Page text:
In a recent Facebook update, Senior Minister of State for the Ministry of Education and the Ministry of Information, Communication and the Arts Lawrence Wong wrote about his disappointment in Singaporeans for both mocking volunteers and wanting to politicise everything.
In the first instance, Mr Wong was referring to the recent visit by the Duke and Duchess of Cambridge. For their visit to one of Singapore’s public housing estates, volunteers were brought in to make use of the facilities: some practised tai chi, others stretched out at the fitness corner and children scampered about the playground. The following images surfaced online:
At about 3.45pm it was completely unnatural for all this activity to be going on, and Singaporeans did not hesitate to point this out. Referring to the whole episode as a “wayang” (translation: show), people began to question if the whole charade had been necessary. Rather than seeing it as a proud moment for Singapore, many cringed at how fake the whole thing looked.
It was later reported that it had all been a display for the royal visit, and that it had been explained to the Duke and Duchess that “such activities do not always take place at the time of their visit.”
In his status update, Mr Wong lamented the way the volunteers had been mocked for taking part in the wayang.
He then went on to the topic of the recent Channel NewsAsia forum with Prime Minister Lee Hsien Loong. The online community had been all abuzz after some of the participants at the forum had been identified as members of the ruling People’s Action Party (PAP).
“No one was invited because of his or her political affiliation. But it so happens that among the group of 50, a handful were PAP members. They were a small minority. But on the internet, there was a campaign targeted against these PAP members, with their names being singled out and attacked, and their phone numbers publicised online,” Mr Wong wrote.
Mr Wong chastised Singaporeans for “mocking and villifying” fellow countrymen, and warned against politicising issues, as politics could “drive a wedge between us and divide our society.”
Missing the point about the royal visit…
While Mr Wong probably had the best of intentions in writing his status update, this has turned out to be yet another demonstration of how the government is completely missing the point and not seeing – or refusing to see – the root of much unhappiness amongst Singaporeans.
Mr Wong urges Singaporeans to work towards a better country with “dignity and respect”, and expresses disappointment at the way people have mocked and/or villified “decent people step forward to be part of a genuine national effort.”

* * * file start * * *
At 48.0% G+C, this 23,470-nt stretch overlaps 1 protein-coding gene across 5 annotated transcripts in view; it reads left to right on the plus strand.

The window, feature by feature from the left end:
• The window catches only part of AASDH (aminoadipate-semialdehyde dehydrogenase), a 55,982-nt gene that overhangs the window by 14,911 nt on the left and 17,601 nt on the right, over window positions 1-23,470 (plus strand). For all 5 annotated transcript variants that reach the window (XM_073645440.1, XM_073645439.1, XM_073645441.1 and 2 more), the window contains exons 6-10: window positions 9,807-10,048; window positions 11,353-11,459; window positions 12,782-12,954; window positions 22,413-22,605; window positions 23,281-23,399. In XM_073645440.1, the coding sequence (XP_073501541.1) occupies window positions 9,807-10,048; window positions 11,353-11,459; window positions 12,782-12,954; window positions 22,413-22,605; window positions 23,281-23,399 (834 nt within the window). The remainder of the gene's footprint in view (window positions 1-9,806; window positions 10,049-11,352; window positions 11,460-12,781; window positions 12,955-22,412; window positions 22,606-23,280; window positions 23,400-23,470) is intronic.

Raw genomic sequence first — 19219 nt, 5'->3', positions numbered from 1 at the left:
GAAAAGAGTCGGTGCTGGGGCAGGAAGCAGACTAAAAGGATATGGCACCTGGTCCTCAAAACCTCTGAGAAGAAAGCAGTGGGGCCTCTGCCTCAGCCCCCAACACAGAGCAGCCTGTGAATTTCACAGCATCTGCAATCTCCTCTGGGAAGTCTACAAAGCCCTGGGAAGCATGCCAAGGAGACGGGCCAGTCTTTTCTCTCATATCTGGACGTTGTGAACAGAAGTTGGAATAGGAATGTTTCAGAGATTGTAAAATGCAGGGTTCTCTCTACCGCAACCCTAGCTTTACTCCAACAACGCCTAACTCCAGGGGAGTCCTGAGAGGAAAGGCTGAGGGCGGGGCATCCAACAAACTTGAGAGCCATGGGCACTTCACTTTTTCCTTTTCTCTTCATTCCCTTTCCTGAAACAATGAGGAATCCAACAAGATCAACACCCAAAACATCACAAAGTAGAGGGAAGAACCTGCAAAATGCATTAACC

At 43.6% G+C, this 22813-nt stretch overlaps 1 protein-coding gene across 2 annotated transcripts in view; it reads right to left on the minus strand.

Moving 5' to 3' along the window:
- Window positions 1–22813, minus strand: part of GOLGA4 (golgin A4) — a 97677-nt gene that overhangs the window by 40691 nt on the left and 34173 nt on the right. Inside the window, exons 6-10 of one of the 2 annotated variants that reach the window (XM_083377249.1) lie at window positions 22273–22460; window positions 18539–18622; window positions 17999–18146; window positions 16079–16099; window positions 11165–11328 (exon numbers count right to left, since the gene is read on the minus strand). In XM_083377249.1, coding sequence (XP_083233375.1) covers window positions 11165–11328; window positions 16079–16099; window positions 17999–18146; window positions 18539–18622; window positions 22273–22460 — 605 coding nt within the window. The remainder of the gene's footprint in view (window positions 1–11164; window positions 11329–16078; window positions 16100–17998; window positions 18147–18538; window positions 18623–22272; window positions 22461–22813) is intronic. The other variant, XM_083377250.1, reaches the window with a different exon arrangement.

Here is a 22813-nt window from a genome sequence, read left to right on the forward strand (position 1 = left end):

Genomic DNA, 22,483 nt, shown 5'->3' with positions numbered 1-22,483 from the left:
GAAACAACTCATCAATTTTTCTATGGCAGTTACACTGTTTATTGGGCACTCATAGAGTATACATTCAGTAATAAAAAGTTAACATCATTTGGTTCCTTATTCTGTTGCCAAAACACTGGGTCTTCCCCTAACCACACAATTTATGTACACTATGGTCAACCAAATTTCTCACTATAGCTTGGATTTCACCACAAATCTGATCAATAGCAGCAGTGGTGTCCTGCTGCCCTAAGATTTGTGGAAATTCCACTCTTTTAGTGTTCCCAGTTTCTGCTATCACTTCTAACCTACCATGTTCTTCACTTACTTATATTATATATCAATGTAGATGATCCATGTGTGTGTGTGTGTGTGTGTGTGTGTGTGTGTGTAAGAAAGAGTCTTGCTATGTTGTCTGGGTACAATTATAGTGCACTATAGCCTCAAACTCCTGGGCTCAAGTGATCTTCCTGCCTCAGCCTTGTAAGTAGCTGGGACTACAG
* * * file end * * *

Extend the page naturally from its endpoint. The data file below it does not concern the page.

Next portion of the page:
Reading his message, one gets the feeling that he truly cannot understand why people are being so unappreciative of the sincerity and good intentions with which he and his party are working.
Yet it is not the good intentions of the government or the volunteers that are in question here. In the case of the royal visit, most of the reaction was aimed at the forced, choreographed scene rather than at the volunteers who had participated in it. It was a reflection of the government’s control freak nature, and many were embarrassed by how it looked like we were trying way too hard. It was in no way the fault of the volunteers who had come forward to practise tai chi or run around the playground; it was the decision of the organisers to put together such a show that was being challenged.
…and about the forum
Billed as part of the national conversation – an exercise trumpeted as inclusive and participatory – the forum started off on completely the wrong foot when bloggers were dropped from the invite list (disclaimer: I was one of them). That decision in itself suggested that certain voices were not welcome in the “conversation”. It was then discovered that over 10% of those who attended the forum were members of the PAP.
It shouldn’t be too difficult to understand why people are unhappy.
Mr Wong depicts the PAP members who attended the forum as well-meaning Singaporeans sincere in helping the country improve. And I don’t doubt that they are. But other Singaporeans, like the bloggers, were intentionally excluded. Why? Are we not also well-meaning Singaporeans interested in the progress of the nation? Or are some good intentions more valid than others?
Mr Wong’s warning about politics is nothing new to any Singaporean who follows the news. Singaporeans have been warned against the dangers of politicising issues for a long, long time. We have been trained to think of political vibrancy not as a desirable trait in our country, but as an inevitable slippery slope to filibustering and paralysed systems, such as can be seen in the United States.
Still, I can’t help but see a mixed message in the Facebook update. While urging Singaporeans not to politicise issues, Mr Wong does not hesitate to hammer home all the things that the PAP government has done for Singapore. What message are we meant to get from this? Right now, it looks as if input from PAP members is well-meant and sincere, whereas input from alternative voices is just dangerous politics. Can that really be the message they intend to send?
By seeing the criticism online as mean-spiritedness and a lack of respect, Mr Wong has not grasped the main grievance of Singaporeans who feel cut off from the political process. By seeing critics as nothing more than people with secret political affiliations who “hide their real identities behind anonymous online profiles”, he is missing out on real opportunities to understand and engage skeptics of the national conversation. Instead, he has simply reinforced beliefs that this national conversation is nothing more than a national conversion for swing voters ahead of the next election. And that’s a real pity.